Ahead, you’ll find all the apple storage tips and tricks you might have been sleeping on for many autumns past. Tamika Sims, PhD, senior director of food technology communications at the International Food Information Council (IFIC), leads the way.
Experts In This Article
- Tamika D. Sims, PhD, virologist and senior director of food technology communications at International Food Information Council
5 apple storage tips that will help keep your fall haul fresh for ages
1. Refrigerate apples for longevity
Some of us have preferences for the temperature of our go-to foods and drinks. That said, you *can* leave your apples in a tabletop fruit basket if you’re not a fan of chilled foods (and it’s A-okay to keep them out at least until they’re fully ripe). However, Dr. Sims cautions that they won’t last as long at room temperature. This method offers a shelf life of only two to three weeks, she shares, while refrigeration allows your bounty to stay fresh for approximately five weeks—or even as long as two months. “Specifically, many refrigerators have a crisper drawer that is optimal for storing fruit,” she continues. Be sure to put it to use.
2. Keep ethylene at bay
Apples are among the highest producers of ethylene, an odorless, gaseous ripening agent that many produce items release. It’s when that gas is released that your favorite fruits and veggies start to wilt, spot, or otherwise lose their edibility. Apples don’t only produce ethylene (with varieties like McIntosh producing “prodigious amounts”); they’re also highly sensitive to it. Low temperatures help reduce ethylene sensitivity, hence why refrigerating permits your apples to last significantly longer than the alternative.
You should also store your apples away from other high-ethylene producers, which include other fridge-friendly produce like pears, peppers, cantaloupe, and kiwi. Before they chill out in the crisper, separate them from better-for-countertop ethylene producers, including bananas and tomatoes.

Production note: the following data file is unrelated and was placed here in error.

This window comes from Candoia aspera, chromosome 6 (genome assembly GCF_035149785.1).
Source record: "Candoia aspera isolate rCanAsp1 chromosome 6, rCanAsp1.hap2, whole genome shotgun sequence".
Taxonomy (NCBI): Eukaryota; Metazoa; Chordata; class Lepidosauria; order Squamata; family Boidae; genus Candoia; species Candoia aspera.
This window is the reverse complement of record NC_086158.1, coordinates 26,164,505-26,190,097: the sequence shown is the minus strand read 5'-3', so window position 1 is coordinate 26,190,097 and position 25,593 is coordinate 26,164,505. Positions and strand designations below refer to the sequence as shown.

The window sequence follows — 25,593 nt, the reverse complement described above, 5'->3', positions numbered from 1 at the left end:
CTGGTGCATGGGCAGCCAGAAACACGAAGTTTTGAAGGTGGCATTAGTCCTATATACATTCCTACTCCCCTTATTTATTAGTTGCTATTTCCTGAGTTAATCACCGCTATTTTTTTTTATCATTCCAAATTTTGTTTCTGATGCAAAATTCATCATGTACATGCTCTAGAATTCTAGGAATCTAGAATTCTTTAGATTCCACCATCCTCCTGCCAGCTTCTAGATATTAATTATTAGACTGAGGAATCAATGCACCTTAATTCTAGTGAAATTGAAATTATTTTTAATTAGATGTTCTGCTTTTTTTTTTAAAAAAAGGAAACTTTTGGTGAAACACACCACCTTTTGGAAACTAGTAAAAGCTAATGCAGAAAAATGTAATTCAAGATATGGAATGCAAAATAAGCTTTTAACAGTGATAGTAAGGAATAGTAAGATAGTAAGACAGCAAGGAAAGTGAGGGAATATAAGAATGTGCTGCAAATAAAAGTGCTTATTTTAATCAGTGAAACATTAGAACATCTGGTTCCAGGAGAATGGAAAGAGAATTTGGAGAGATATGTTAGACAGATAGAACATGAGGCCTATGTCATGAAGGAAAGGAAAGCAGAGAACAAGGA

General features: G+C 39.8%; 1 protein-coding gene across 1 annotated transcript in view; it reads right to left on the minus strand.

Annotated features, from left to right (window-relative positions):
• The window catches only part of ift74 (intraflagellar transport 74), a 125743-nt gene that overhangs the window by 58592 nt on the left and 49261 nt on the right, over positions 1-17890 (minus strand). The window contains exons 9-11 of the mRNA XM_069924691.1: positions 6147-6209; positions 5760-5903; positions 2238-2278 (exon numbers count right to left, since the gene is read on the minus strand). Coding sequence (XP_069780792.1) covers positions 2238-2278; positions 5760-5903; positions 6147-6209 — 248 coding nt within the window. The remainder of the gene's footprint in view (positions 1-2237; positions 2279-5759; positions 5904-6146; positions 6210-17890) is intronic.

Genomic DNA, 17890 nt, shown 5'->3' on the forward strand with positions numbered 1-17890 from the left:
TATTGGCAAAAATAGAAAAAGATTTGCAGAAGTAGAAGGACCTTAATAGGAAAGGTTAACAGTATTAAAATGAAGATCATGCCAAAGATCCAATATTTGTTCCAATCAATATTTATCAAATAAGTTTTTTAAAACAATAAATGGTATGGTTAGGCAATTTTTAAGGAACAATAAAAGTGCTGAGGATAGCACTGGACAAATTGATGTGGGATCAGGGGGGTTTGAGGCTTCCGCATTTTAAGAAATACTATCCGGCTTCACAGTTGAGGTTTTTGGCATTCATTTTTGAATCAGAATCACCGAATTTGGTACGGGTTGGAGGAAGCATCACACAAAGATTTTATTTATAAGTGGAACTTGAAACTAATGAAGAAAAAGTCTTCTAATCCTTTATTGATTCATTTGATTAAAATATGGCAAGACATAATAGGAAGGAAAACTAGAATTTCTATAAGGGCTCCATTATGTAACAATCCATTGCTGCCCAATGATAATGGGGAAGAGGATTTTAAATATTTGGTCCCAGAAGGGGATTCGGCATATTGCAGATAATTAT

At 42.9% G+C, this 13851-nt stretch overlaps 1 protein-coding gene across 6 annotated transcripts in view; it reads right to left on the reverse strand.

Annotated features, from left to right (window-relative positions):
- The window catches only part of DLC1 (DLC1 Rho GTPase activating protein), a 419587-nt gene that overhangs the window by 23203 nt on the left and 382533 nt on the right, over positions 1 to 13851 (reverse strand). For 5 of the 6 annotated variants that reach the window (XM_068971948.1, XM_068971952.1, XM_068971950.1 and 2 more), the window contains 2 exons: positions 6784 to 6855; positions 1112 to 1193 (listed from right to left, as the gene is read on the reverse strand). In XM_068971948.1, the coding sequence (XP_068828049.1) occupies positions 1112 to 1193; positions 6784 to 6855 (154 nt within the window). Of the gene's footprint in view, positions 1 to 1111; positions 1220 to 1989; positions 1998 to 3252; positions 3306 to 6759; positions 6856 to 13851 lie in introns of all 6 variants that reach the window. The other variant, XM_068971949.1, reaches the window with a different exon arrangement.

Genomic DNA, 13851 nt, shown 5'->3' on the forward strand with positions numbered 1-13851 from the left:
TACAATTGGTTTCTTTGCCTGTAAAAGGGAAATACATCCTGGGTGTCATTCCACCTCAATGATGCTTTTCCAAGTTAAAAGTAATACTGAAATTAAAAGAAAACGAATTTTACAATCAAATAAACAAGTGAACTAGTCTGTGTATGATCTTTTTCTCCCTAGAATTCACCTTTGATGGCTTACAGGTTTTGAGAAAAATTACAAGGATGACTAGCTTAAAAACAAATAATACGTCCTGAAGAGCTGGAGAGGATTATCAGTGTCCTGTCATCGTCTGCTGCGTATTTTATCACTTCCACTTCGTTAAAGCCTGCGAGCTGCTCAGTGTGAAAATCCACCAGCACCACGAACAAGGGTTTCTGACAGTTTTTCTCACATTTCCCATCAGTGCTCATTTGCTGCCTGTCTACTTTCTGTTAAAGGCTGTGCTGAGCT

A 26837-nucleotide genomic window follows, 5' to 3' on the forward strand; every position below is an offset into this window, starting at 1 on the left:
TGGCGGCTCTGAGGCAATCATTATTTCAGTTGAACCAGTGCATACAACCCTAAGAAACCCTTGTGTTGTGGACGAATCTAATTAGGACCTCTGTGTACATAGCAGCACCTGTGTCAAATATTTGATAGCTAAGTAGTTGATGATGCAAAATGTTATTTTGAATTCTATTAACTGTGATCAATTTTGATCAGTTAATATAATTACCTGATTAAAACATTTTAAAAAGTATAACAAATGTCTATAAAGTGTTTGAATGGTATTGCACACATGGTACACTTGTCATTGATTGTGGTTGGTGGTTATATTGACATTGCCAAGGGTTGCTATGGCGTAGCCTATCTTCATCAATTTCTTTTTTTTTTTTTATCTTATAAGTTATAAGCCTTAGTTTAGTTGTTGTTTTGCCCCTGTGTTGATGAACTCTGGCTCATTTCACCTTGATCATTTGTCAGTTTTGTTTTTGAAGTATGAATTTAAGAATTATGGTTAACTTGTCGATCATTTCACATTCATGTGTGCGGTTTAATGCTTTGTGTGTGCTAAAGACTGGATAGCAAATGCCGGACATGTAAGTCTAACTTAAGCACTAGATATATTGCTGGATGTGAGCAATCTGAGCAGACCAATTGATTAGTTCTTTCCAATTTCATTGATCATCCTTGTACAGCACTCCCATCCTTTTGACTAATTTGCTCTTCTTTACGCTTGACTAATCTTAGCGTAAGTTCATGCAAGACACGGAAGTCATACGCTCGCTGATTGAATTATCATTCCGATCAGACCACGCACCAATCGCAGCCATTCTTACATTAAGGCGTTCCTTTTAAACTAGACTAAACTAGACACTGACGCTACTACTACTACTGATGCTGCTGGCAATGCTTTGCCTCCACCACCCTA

You should also store your apples away from other high-ethylene producers, which include other fridge-friendly produce like pears, peppers, cantaloupe, and kiwi.
3. Be selective if slicing
Some tend to find an apple more enjoyable when it’s sliced versus whole. If you’re in that camp, aim to cut your apples only before you plan to enjoy them. But in case you have a few slices left over that you don’t want to waste, bag them up and put them in the fridge ASAP.
Apple slices will inevitably go brown pretty quickly, but Dr. Sims says that this process doesn’t mean that they’re inedible; they’ll just be a bit unsightly. “The browning of the apple flesh is a natural process that happens and isn’t linked to quality,” she clarifies. Still, she offers a helpful hack to help you get around this in case you’re saving your slices for at least a few more hours or until the next day: squeezing a dash of lemon or lime on them, which delays enzymatic browning.
4. Freeze your apples
In case you have a ton of apples at home and don’t think you’ll be able to make a dent on them in the weeks ahead, you can always freeze them. “They need to be washed, peeled, and cored to prep for freezing,” Dr. Sims shares, estimating that they can stay fresh this way for up to eight months.
5. Bake, then refrigerate
Baking up an apple pie and have leftovers? Dr. Sims has some additional insights for you. “Apple pie can stay fresh for one to two days at room temperature, but the pie should be covered or kept in a container,” she shares. However, storing your apple pie in the refrigerator is superior, as it can stay fresh for about a week’s time. “You can also freeze the pie in a freezer bag or airtight container to keep the pie fresh for seven to eight months,” she adds.
“[Apples] need to be washed, peeled, and cored to prep for freezing,” Dr. Sims shares, estimating that they can stay fresh this way for up to eight months.
Final tips to prep your apples
Now that you’re equipped with the best ways to store apples for peak freshness, Dr. Sims wants to ensure that you prep them well, too. Of course, you’ll need to clean them.
“Apples, along with other fruits and vegetables, just need to be rinsed with clean running water,” says Dr. Sims. “Accessing clean water is the first step in safely eliminating any contaminants—including dirt and microbes such as Salmonella and Campylobacter, which can cause foodborne illness.” Depending on the quality of your tap water, you may choose to use filtered water to rinse off your apples before drying them with a clean (paper or reusable) towel and enjoying them. Dr. Sims says that you can always remove damaged or bruised areas before digging in, which is paramount to simply tossing the whole fruit. However, “Any fruit that is showing signs of mold or spoilage should be tossed,” she advises.
Finally, the food safety expert clarifies one misconception: that it’s safer to wash fruits with soap. “Soaps and detergent can be unsafe and expose you to chemicals that are not meant to be ingested,” she cautions.
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- Moon, Kyoung Mi et al. “Recent Trends in Controlling the Enzymatic Browning of Fruit and Vegetable Products.” Molecules (Basel, Switzerland) vol. 25,12 2754. 15 Jun. 2020, doi:10.3390/molecules25122754